A rendering of Las Vegas Sands' proposed casino resort at the...

A rendering of Las Vegas Sands' proposed casino resort at the site of the Nassau Coliseum in Uniondale. Sands is among those expected to make a bid for a downstate casino. Credit: The Sands Corp.

Daily Point

Musings on dollars and nonsense

After more than six months, the state’s Gaming Facility Location Board finally released the first round of questions from potential applicants for the three downstate casino licenses — and its answers.

The release of the 613 questions and answers ended months of anticipation, especially for Long Islanders involved in the process who had awaited detailed and interesting insight.

But many of the questions — and answers — weren’t particularly detailed or insightful.

Take the first question.

“Please clarify the format criteria for submission, and address whether a combination of 8.5 x 11 and 11 x 17 page sizes are acceptable?”

The answer: The board prefers 8 ½ x 11, but data and drawings can be larger.

Then look at the fourth question.

“If the Return Date or Supplement Return Date are days on which New York State observes Eastern Standard Time, are the deadlines 4 p.m. Eastern Standard Time?”

Yep.

Then there’s the question about a spelling error.

And this is what took six months?

There are nuggets of real information — on finances, background checks, the development proposals, the details within the Request for Applications, or RFA, that kicked off the gaming selection effort, the process itself and the board’s standards.

For instance, when an applicant asks about whether its “minimum capital investment” should exclude government or state subsidies, the board’s answer is illuminating.

“While nothing in statute or the RFA directly prevents use of applicable State and local economic development programs, a factor for the graded RFA evaluation is economic impact, and a subsidized application will likely illustrate diminished economic impacts when competitively evaluated,” the board writes.

In other words: Don’t use state subsidies.

Several answers about Yonkers and Aqueduct, which have video lottery terminals, make clear those sites have to submit the same detailed responses as anyone else, and that the board will make decisions “without regard” to whether they have VLTs now.

Another question asked about existing video lottery gaming facilities “in Yonkers and Flushing.”

“Note that there is no VLG facility in Flushing,” the response said.

The board clarifies that approval from the community advisory committee, or CAC — a group of residents to be chosen for each applicant who will have to give their go-ahead — will run concurrently to the zoning process. The zoning timeline is left open-ended; the board says only it “will establish a reasonable deadline.”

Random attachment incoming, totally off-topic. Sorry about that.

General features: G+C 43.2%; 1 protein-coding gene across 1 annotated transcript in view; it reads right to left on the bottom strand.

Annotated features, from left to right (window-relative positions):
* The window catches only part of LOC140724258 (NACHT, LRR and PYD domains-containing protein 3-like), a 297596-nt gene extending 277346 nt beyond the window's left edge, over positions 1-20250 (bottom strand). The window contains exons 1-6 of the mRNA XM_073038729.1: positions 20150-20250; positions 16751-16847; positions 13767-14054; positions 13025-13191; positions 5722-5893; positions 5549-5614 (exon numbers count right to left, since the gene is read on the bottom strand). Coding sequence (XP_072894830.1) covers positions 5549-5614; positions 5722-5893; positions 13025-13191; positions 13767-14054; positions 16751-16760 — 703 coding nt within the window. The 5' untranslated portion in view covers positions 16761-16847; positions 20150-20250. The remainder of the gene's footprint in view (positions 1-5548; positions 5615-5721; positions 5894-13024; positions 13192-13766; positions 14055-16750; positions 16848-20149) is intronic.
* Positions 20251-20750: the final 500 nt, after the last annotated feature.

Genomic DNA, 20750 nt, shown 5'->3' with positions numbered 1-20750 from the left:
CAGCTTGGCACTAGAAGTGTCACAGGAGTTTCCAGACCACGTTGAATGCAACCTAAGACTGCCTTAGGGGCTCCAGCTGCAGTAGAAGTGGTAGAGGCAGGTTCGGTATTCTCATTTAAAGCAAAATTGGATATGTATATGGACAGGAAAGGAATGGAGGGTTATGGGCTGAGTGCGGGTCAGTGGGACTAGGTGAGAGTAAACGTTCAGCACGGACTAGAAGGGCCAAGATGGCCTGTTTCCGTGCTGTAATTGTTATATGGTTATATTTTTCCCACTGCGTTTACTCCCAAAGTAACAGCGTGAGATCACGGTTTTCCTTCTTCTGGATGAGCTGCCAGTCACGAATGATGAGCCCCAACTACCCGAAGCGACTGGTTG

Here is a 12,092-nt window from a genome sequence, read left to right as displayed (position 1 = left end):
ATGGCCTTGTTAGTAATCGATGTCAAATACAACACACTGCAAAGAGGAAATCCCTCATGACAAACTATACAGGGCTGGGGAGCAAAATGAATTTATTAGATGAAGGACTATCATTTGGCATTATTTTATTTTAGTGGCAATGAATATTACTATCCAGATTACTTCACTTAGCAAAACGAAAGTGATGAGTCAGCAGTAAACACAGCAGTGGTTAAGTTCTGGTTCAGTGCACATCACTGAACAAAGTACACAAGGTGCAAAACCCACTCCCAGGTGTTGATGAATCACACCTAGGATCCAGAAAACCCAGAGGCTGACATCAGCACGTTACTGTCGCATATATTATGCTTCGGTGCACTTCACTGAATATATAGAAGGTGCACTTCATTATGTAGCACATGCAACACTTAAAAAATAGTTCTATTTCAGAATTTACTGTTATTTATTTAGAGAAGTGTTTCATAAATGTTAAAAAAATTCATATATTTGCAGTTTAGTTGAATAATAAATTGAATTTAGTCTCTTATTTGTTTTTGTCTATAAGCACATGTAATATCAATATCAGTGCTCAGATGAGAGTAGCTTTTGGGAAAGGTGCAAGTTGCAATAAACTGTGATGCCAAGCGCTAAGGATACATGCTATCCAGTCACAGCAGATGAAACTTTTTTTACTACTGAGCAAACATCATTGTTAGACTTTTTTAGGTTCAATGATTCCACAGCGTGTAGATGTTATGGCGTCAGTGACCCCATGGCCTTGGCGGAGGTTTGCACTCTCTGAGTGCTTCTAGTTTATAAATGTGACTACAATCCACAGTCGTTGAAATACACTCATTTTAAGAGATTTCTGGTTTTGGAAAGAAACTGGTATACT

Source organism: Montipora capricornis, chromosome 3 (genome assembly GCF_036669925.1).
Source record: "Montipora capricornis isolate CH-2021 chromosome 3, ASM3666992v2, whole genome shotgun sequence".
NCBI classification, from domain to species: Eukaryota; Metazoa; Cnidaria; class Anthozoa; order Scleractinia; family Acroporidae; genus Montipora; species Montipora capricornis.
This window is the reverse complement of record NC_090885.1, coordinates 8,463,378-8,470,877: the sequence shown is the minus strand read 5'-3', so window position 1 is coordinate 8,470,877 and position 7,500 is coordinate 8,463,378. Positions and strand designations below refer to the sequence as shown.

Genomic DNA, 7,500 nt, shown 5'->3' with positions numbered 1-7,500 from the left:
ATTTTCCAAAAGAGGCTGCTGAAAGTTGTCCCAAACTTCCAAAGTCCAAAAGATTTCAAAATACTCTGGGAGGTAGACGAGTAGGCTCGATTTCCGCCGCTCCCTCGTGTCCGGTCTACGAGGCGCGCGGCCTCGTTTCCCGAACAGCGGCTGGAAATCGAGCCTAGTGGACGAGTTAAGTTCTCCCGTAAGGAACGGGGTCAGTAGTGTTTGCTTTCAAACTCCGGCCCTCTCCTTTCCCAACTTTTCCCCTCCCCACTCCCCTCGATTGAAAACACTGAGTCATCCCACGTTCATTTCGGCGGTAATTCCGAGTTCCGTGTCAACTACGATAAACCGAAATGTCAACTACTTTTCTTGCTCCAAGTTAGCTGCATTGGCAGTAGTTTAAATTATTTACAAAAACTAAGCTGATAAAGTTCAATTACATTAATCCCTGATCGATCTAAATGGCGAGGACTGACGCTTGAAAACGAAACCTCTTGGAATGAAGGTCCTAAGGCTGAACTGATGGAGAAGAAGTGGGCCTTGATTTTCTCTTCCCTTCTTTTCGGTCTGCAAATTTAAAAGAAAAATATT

The board clarifies the state’s role, too.

“Will the State override local zoning to permit a casino use?” one questioner asks.

“No,” the board answers.

It's clear the board isn’t looking for simple answers from the applicants.

“Applicants are encouraged to submit the most detailed information possible,” one answer notes.

There also are questions that now seem irrelevant — ones that even the board seems to laugh about.

“In previous RFPs, the Commission took between two and four weeks to respond to questions. Does the Commission believe it will take a similar amount of time in this process?”

Answer: “Obviously, no.”

The release of the Q&A started the clock again, giving applicants until Oct. 6 to submit a second round of questions. Then the board again has no deadline by which to answer them.

Do we know how long that will take?

Obviously, no.

— Randi F. Marshall randi.marshall@newsday.com

Pencil Point

Blades of justice

Credit: PoliticalCartoons.com/Dave Granlund

For more cartoons, visit www.newsday.com/nationalcartoons

Final Point

Right on time …

  • Long Island Rail Road schedules are changing again this week and riders already are complaining that the changes are not enough. It’s one of the world’s longest-running stories — and more predictable than the LIRR.
  • Long Island schools will spend a record $36,105 per student this year, making LI one of the highest-spending regions in the highest-spending state by far. Which means New York also must be one of the highest-achieving states in the country, right?
  • As negotiations continue between the United Auto Workers and three Detroit automakers, the deadline to avoid a potentially crippling strike is less than two weeks away. Then again, in these kinds of talks, two weeks is a lifetime.
  • Former GOP Maryland Gov. Larry Hogan says some of the many Republicans in the presidential race should drop out so voters can consolidate around a candidate other than former President Donald Trump. The problem: Each candidate thinks the voters should consolidate around them.
  • Nearly 40 employees at troubled, cash-strapped Nassau University Medical Center make more than $400,000 per year and 85 make more than $300,000. You don’t need an advanced degree to make this diagnosis.
  • He used an easygoing, escapist vibe to create a commercial empire whose capital was a state of mind called Margaritaville. RIP, Jimmy Buffett.

— Michael Dobie michael.dobie@newsday.com
 

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